e-fundresearch.com: What are your personal lessons learned from year-to-date market developments?Julie Dickson: 2017 has been marked by a sharp contrast between ever increasing market returns and low volatility. In such an environment, it’s easy to get complacent. Against a backdrop of political uncertainty in developed markets, a resilient consumer, and strong results in emerging markets, it’s difficult to imagine what risks lie ahead. Growth appears healthy across the world, backed by robust earnings. Valuations however are not uniformly high across all markets, so stock selection has a role to play. It is also important to remember that equity markets have been fuelled by significant accommodative monetary policies across the world, several of which are coming to an end. Therefore maintaining a long-term view, backed by rigorous fundamental analysis to identify companies that can endure upheaval over a full market cycle, should help investors withstand the risks that lie ahead in our view.
e-fundresearch.com: To what extent has your strategy been able to benefit from this year's market environment and which particular investment themes have delivered the strongest performance contribution on a year-to-date perspective?
Julie Dickson: Taking a global approach to emerging markets has enabled us to capture growth while maintaining lower exposure to risk. There are three clear themes from the New World strategy’s current positioning that are driven by our rigorous stock selection process. We have high-conviction investments in innovative companies that have platform businesses – such as China’s Tencent and Alibaba. As a whole, information technology companies have had a strong year, driven primarily by a handful of the largest players in the sector, which has provided a tailwind to these investments.
Emerging market-domiciled banks have also showed strong gains this year. We have very strong convictions in companies that are leaders in their markets – such as certain private banks in India.
We actively seek out exposure to the emerging market consumer through both emerging market- and developed market-domiciled companies. The structure of the MSCI Emerging Markets Index is such that there are very few emerging market-domiciled consumer companies – they are likely to be owned by the state, multinationals or families, and we just cannot access them. So we access them via developed market companies. For example, half of British American Tobacco’s revenues come from emerging markets. Then there’s healthcare: emerging market-listed healthcare companies are very scarce. So we choose to access them via developed market companies. These companies are well positioned to benefit from the rising income levels in emerging markets.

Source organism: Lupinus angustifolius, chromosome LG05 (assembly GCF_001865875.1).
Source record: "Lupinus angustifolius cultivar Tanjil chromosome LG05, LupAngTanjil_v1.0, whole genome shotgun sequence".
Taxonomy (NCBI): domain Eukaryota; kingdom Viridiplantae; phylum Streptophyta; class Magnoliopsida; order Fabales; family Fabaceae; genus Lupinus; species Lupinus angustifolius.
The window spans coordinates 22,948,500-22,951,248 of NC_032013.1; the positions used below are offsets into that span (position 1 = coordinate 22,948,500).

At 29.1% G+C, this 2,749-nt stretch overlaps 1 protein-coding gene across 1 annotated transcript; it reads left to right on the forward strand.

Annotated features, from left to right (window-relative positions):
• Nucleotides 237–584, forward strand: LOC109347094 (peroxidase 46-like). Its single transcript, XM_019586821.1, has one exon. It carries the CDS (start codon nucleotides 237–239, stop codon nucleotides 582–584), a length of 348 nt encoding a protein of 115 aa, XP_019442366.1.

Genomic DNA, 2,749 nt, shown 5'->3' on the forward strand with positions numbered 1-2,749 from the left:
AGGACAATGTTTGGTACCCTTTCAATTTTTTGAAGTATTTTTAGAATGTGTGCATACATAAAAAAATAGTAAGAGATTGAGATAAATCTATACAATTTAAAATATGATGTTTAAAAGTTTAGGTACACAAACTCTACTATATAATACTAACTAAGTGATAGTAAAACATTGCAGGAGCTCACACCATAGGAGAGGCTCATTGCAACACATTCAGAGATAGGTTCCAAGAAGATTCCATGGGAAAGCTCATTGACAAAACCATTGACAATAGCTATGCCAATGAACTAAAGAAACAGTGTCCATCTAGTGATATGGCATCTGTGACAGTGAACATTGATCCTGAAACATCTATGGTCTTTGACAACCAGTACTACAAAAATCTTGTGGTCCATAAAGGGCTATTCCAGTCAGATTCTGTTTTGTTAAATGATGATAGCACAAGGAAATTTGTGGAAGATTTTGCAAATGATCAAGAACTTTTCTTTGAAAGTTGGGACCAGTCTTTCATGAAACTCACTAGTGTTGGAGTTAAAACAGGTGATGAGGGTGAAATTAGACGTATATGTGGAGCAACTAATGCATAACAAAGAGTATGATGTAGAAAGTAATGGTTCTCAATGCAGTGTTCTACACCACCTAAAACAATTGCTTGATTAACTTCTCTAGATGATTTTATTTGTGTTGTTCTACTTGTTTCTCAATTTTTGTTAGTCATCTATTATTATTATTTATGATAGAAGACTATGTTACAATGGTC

e-fundresearch.com: With regards to the coming year: How optimistic is your view into the future and what obstacles and challenges should investors be prepared to overcome in 2018?
Julie Dickson: Potential challenges we are monitoring include the US and the future of free trade, the sustainability of growth in China and rising emerging market debt levels.
While threats to world trade have shown signs of diminishing since the beginning of the year when protectionist president Donald Trump took office in the US, we are far from being in the clear. This is an area we are monitoring closely. We are, however, excited about opportunities in new areas of global trade such as information and data flow, and the rise in global consumption, in particular in emerging markets.
Economic growth in China has been ahead of the government’s full-year target so far this year, reaching 6.8% for the third quarter. However, there are concerns that short-term gains fuelled by credit stimulus come accompanied by longer term financial risk. Corporate debt is very high at 169% of GDP, while household debt remains low but is rising quickly. The central bank is committed to addressing these issues, but this process is expected to deliver medium- rather than short-term results.
Although a number of countries in Africa and Latin America face serious fiscal challenges, government balance sheets are in decent shape in numerous other developing economies. Debt-to-GDP ratios, a measure of a country’s indebtedness, are lower than they have been. And where debt loads are heavier, it’s often a sign of maturing bond markets.
e-fundresearch.com: Why should investors consider an increase in allocation to your asset class and in particular your strategy in 2018?
Julie Dickson: Our New World strategy advocates taking a global approach to accessing emerging market growth. This is because we believe that the traditional emerging market index is highly concentrated in terms of regions and sectors, so investors can end up with a very narrow window into the emerging markets opportunity, and at the same time a lot of concentration risk. Currently, 72% of the MSCI Emerging Markets Index is Asia-based; China alone is 30%. IT and financials together comprise more than 50% of the index. At the same time, the index’s combined market cap is US$5 trillion – only 17% of the combined GDP of emerging markets. Furthermore, the exposure to areas such as consumption and healthcare – two main beneficiaries of global emerging market growth – is limited. Looking beyond emerging market-domiciled companies provides a much broader opportunity set, meaning we can include multinational companies that are generating profitable growth from their emerging market operations. These are often more seasoned, resilient companies and therefore more stable. This is one of the helpful elements for containing risk in down markets. Lastly, we have alignment with company boards and management. They think about the world the same way that we do – generating revenues and profits in emerging markets has nothing to do with a company’s home address.